The carbon tax, moreover, could push the economic system in the direction of
sustainable choices; in addition, it is compatible with transitional measures aimed at
increasing the tax on goods imported from areas that have not adopted similar measures.
The tax on financial transactions, on the other hand, could be exploited as a means
to ensure that the change of economic system is socially sustainable in the transition
phase, as it would allow significant refinancing of the European Globalisation Adjustment
Fund (whose tasks would be redefined) and the shifting of at least part of the tax burden
from unskilled and precarious labour to financial income.
The launch of the “plan”, with its common European taxation measures, should be
accompanied by a reduction of the costs currently sustained by the single member states
in areas of joint action.
In order to guarantee that resources are used with the utmost transparency and
efficiency, it would be necessary, wherever possible and certainly in the field of research
into new energy sources, to activate specific programmes and, where appropriate, to
create agencies to oversee the use of the funds.
Since its main purpose would be to stimulate investment, the “plan” would have to
include major multiannual projects and the financing should cover a number of years. This
would mean starting to issue European project bonds and involving the EIB in the
preparation and management of the said investments. These would be implemented
through an “Assets Fund” which would retain ownership of the investments made (in areas
funded by the “plan”), thereby ensuring the availability of resources for future generations
– resources that would also be generated by deferred income on these investments.
The tax on financial transactions would have to generate around EUR 30/40 billion
of additional resources for the European budget in order to guarantee adequate funds for
research and for the refinancing of the “fund “set up by the Commission in 2006 to cope
with the difficulties created by the adjustment of the labour market to globalisation. This
would bring the EU budget close to the ceiling (1.27 % of GDP) previously agreed
between the member states.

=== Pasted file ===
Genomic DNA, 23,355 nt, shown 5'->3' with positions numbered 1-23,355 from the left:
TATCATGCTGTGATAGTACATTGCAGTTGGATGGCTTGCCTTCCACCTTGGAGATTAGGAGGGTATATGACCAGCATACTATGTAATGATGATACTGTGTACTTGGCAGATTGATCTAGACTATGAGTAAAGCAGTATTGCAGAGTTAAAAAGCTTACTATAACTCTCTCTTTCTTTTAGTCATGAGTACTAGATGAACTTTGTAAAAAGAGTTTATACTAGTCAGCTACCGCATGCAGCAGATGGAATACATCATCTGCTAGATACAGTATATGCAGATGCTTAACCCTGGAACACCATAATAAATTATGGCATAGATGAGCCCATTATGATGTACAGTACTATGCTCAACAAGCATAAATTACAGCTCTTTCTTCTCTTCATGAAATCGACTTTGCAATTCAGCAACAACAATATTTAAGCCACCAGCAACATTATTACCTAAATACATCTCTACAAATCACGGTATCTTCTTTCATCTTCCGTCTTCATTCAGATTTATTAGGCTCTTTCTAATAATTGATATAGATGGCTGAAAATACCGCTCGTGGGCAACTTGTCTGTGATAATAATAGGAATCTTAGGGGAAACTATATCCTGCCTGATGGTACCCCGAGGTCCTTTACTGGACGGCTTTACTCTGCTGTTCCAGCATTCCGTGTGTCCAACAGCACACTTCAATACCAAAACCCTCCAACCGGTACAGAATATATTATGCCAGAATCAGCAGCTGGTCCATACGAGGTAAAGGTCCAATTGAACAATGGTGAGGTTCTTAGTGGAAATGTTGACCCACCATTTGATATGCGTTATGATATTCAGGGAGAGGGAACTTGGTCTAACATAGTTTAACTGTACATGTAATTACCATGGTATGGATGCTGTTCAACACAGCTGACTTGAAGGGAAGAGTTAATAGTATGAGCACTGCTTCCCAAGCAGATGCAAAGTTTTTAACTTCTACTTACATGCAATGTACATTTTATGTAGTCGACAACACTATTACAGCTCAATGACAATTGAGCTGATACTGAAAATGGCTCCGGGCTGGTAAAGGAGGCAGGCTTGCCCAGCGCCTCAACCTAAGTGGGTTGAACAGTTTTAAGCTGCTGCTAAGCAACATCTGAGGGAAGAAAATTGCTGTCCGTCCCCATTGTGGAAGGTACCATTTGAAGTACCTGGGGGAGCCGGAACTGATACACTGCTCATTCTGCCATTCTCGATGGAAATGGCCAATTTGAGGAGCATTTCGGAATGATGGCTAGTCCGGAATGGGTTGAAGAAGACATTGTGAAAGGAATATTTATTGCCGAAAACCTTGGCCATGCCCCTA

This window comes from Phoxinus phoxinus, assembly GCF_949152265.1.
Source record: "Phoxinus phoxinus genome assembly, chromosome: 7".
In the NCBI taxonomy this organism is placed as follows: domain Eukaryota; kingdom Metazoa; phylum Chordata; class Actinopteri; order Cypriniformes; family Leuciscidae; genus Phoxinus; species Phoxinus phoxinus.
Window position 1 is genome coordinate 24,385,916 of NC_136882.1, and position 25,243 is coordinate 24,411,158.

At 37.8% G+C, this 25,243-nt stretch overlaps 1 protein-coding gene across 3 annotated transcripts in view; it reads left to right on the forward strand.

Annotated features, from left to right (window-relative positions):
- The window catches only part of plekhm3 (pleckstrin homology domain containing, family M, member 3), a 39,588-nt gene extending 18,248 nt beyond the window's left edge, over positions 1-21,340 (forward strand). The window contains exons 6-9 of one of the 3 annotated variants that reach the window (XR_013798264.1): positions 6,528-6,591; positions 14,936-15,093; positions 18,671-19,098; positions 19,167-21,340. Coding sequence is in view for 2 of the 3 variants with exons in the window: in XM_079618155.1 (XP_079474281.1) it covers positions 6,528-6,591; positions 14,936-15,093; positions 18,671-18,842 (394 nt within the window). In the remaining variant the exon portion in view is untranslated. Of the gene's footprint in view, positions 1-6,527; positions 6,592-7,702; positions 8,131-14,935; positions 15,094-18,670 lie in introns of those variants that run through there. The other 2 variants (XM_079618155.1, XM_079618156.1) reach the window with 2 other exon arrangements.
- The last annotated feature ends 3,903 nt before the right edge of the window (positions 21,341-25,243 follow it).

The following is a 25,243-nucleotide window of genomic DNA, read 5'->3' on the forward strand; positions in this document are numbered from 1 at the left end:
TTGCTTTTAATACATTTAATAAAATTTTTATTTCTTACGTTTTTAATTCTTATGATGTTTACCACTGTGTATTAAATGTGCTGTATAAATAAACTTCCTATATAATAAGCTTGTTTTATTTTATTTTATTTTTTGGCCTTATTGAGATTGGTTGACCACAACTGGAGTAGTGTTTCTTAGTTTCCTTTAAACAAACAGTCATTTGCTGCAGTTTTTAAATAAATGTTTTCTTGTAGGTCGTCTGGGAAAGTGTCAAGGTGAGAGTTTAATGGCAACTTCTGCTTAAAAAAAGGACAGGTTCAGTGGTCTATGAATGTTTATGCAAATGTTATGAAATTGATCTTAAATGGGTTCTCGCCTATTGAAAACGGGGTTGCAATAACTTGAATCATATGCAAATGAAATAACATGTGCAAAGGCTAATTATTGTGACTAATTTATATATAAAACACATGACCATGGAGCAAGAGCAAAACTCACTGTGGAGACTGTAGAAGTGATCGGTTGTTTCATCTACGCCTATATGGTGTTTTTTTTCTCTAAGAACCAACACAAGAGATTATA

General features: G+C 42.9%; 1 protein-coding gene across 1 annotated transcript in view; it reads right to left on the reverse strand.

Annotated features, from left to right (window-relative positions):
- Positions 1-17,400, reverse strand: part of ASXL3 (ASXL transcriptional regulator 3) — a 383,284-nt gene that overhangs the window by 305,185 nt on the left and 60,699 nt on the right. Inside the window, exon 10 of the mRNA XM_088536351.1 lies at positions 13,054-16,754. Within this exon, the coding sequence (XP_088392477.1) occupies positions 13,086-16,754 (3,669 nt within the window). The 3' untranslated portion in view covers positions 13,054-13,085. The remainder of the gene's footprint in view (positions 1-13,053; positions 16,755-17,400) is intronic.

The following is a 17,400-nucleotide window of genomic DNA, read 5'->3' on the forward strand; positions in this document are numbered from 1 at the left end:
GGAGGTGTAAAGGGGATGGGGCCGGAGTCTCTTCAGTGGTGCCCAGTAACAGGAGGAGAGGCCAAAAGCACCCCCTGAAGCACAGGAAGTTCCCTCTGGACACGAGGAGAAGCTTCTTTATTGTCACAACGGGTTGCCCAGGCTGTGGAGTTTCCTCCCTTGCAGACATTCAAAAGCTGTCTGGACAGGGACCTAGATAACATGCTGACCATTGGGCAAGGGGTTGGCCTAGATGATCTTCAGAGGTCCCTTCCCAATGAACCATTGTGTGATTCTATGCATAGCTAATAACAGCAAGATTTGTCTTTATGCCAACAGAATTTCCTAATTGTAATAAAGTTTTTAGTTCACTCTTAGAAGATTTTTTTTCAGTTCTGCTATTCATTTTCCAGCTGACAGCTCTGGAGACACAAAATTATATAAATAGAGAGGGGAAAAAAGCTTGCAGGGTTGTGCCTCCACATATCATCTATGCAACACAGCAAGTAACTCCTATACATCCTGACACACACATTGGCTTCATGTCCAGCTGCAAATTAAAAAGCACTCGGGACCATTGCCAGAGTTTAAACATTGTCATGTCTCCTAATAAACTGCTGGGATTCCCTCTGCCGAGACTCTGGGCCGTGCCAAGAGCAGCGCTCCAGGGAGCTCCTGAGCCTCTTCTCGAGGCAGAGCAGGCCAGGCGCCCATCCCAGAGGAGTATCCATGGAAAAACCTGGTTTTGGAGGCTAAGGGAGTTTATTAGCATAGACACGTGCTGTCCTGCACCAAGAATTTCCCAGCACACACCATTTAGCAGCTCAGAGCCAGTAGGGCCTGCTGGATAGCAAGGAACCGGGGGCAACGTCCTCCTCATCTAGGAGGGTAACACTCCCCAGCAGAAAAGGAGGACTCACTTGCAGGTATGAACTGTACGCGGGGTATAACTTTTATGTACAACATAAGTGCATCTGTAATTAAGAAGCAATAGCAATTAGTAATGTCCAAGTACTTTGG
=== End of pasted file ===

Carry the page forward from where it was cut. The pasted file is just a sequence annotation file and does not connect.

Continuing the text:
In past expansionary cycles Europe managed to create over 15 million new jobs.
The present “plan”, being designed to boost competitiveness, particularly of the services
sector, thereby halving the current unemployment rate, should allow the creation of at
least 20 million new jobs.
The investments envisaged by the “plan” should amount to at least EUR 300/500
billion, to be paid over 3/5 years. To cover the issuance, by the EU, of European project
bonds or guarantees, the carbon tax would have to be capable of generating income in
the order of at least EUR 50 billion/year. The use of the carbon tax to support the
investment plan in the start-up phase would be entirely justified by the fact that the tax
itself would tend to diminish as the European economy – also thanks to the proposed
“plan” – made greater use of non-CO2 generating energy sources.
At the end of the “plan” the Union would have assets probably worth at least twice
the investments made, thereby guaranteeing the upcoming generations adequate support,
rather in the way young Norwegians benefit from a state pension fund fed by oil revenues;
in this case, however, the revenues would come from the new energy sources created
under the “plan” through investments and research spending. In particular, the “Assets
Fund” could support the entry of young Europeans into the working world, through
community service projects aimed at young people who have come to the end of their
studies (along the lines of the “Erasmus” projects), training projects geared at eliminating
the phenomenon of insecure employment, and projects promoting self-employment and
the development of youth entrepreneurship.
Partial or complete activation of the “plan” by a group of member states
To guard against the possible emergence of insurmountable difficulties precluding
the participation of all the states, provision must be made for the possibility of a group of
states (probably the eurogroup and other interested member states) pressing ahead with
the “plan” without the others. This could be done by applying the rules on enhanced
cooperation, as already envisaged by the recent “Euro Plus” proposals on competitiveness
presented by the German government.